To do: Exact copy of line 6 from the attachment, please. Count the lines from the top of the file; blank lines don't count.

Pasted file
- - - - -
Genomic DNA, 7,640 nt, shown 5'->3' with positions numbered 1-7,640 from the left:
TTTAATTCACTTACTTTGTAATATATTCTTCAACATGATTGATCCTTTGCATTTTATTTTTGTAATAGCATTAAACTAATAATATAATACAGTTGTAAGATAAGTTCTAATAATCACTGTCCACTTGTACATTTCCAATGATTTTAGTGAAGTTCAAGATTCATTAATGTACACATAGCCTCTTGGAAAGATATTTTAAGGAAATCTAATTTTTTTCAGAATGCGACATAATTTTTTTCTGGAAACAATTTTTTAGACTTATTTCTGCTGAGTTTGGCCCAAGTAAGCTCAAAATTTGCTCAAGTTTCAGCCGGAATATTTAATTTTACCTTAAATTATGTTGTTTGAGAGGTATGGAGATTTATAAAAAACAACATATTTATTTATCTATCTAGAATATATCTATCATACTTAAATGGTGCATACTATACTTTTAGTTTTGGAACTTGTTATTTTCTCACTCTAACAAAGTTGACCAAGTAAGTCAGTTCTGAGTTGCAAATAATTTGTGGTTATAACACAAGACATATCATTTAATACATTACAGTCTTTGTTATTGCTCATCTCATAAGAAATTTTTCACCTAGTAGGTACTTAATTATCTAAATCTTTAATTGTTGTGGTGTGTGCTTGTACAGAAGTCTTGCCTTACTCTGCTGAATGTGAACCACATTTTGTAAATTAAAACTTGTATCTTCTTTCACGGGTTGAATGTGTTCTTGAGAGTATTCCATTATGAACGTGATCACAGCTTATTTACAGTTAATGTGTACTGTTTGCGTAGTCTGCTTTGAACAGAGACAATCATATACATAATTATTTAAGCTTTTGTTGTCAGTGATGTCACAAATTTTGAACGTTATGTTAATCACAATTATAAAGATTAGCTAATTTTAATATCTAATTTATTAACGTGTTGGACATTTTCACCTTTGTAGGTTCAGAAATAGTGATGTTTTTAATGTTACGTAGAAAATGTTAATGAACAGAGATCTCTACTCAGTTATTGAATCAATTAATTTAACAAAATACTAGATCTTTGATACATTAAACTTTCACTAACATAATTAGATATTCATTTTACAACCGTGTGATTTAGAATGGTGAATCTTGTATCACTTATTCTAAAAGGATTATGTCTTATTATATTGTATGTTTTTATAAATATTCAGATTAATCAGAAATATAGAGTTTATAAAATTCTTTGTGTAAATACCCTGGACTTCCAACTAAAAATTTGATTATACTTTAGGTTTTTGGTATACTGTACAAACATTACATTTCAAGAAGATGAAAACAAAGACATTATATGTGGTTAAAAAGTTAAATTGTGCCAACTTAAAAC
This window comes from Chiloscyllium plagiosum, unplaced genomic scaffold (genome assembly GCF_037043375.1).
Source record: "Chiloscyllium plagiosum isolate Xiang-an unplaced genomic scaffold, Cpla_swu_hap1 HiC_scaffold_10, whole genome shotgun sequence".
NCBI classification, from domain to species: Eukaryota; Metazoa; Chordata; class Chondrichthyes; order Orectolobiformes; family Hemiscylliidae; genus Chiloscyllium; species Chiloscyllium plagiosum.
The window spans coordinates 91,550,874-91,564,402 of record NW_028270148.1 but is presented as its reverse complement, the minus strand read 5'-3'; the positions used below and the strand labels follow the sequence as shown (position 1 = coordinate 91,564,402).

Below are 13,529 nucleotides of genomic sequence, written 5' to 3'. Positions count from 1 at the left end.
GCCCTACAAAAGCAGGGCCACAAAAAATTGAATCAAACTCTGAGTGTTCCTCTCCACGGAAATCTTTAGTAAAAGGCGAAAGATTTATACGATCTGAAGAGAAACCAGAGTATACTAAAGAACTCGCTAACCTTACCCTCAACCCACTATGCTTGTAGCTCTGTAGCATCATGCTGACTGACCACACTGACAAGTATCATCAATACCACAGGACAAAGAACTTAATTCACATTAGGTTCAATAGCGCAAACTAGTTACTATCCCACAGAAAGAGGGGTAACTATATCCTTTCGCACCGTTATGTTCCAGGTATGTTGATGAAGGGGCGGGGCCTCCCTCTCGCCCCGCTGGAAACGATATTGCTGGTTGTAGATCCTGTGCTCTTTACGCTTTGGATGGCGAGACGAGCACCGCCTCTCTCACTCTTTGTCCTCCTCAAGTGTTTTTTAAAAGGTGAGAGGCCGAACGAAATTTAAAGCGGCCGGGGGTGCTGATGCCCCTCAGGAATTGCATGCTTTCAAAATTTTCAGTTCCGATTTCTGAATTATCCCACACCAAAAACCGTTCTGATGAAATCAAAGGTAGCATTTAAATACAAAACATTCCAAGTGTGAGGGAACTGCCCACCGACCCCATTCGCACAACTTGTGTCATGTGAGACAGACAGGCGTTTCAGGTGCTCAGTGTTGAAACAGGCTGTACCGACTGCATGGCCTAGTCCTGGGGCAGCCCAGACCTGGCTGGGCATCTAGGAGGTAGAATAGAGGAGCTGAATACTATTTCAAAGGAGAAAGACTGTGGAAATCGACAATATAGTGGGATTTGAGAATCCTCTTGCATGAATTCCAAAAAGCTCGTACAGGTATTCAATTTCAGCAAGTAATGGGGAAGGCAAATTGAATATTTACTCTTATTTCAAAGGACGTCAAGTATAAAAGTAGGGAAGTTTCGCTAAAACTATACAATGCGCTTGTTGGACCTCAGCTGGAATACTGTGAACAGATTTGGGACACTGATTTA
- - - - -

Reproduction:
The window spans coordinates 91,550,874-91,564,402 of record NW_028270148.1 but is presented as its reverse complement, the minus strand read 5'-3'; the positions used below and the strand labels follow the sequence as shown (position 1 = coordinate 91,564,402).